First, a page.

Yesterday on NPR Morning Edition (11/11/08) there was a story on the impact of the economy on art auctions. Does art lose meaning when it becomes a trophy. Can the same be said about leadership? That said, I remarked that I thought that Obama was going to create a notion of shared experience in overcoming our troubles. His story has been repeatedly in the sense of the proverbial "we." And I feel that the messaging will be not one of belt tightening but of shared services that we have to protect our country not out of payment but out of duty. The success and failure will be casted in terms of ourselves, which can be brilliant or dangerous at the same time. Will notions of responsibility be defined to the environment not as a government function, but as a patriotic duty.

Here in Oakland, Van Jones says that our slogan for the new administration should be "Retrofit America" in this New York Times blog post. The notion being that we create a conservation corps for the new age. Such programs are focused at youth, creating a vehicle for national service.

In the past few years, the emphasis on patriotism has been on sloganeering, magnetic ribbons on cars and flag pins on lapels. Those actions are largely symbolic, but an effort to act toward independence from foreign oil through conservation, actually leads to independence in other things. So the retrofit of America is not just on what we put in our gas tanks, but maybe our notions of duty.

Looking over this post, I realize the linkage of our duties and economy are weak. But what I'm saying is that our environment is tied to how we buy, and what we buy. And the we is there, since an individual is not an economy, we all are.

Tuesday, November 11, 2008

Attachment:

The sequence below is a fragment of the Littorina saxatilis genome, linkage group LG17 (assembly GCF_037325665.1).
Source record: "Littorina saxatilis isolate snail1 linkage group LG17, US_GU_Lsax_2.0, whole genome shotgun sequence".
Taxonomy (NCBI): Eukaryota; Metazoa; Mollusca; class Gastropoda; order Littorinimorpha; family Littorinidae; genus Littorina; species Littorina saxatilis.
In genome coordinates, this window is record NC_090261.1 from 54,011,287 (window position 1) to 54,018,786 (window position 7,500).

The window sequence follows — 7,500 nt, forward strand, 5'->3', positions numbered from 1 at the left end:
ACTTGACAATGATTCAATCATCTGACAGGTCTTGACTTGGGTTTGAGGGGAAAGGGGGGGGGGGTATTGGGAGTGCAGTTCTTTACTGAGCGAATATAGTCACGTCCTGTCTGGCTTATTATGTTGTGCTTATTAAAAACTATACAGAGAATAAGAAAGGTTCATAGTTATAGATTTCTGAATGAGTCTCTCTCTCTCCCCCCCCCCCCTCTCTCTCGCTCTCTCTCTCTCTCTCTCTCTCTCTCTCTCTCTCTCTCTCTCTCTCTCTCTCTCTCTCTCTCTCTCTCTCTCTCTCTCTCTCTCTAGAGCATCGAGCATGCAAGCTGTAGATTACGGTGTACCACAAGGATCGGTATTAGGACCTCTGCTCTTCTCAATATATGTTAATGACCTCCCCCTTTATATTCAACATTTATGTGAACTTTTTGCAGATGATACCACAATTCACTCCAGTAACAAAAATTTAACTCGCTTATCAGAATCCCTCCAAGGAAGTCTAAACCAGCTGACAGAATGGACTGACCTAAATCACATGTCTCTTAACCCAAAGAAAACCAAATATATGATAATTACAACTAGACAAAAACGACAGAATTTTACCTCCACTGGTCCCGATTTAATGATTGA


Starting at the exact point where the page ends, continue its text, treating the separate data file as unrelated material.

This water project brought to you by....

There has been a lot of attention about being green (OK a little less these days with the economic situation, no longer front and center, but the problem hasn't gone away). A couple of weeks ago I received an email from the Audubon Society about a new initiative called Together Green. The idea behind Together Green is that it is a portal and clearinghouse for green initiatives and events. In that respect, it's quite well done as a website. In addition, they also sponsor fellowships as well. Overall well done for it's aims.

What I find most interesting about Together Green is that while Audubon is administering the site and program, it appears that Toyota is the one funding the effort. Now, if you've read my posts in the past you know I am particularly sensitive to green washing. And my first instinct would be to suspect that this is a corporation trading on the Audubon good name, but when one thinks about the sponsor Toyota I thought does this make sense. Toyota's green cred among car manufacturers is top notch, while Detroit was enriching its executives while creating mass market weapons of environmental destruction (and like the financial derivatives which took out the banking industry, the love of easy profits is taking out the US car makers. Not a big surprise!), Toyota was innovating and researching better technologies such as the hybrid engine. So I suspect there is some sincerity on their efforts. Green cred is not a branding exercise, but it can reinforce a brand. So if you write a check for something like Together Green, you better be writing checks for your own house too.

So why fund someone like Audubon instead of Toyota doing itself? Well, I think just as Adam Smith is hell bent on destroying the U.S. auto industry for their sins, the notion of concentrating on your strengths may be in play here. Audubon knows advocacy and it's their core competency, so if you are going to spend a dollar, it might be more green with an organization that dedicates itself to conservation. It sort of reminds me of watching public television, when you see major corporations funding symphony concerts and other cultural events on TV. This program underwritten by so and so.

So has the model of public TV extended to the public (and is there any other kind) of environment? My worry is that in 5 years the grant runs out, I hope Audubon is thinking about planting the next seeds to keep together green, well together.

Sunday, November 09, 2008

The dilemma of keeping clothes last longer...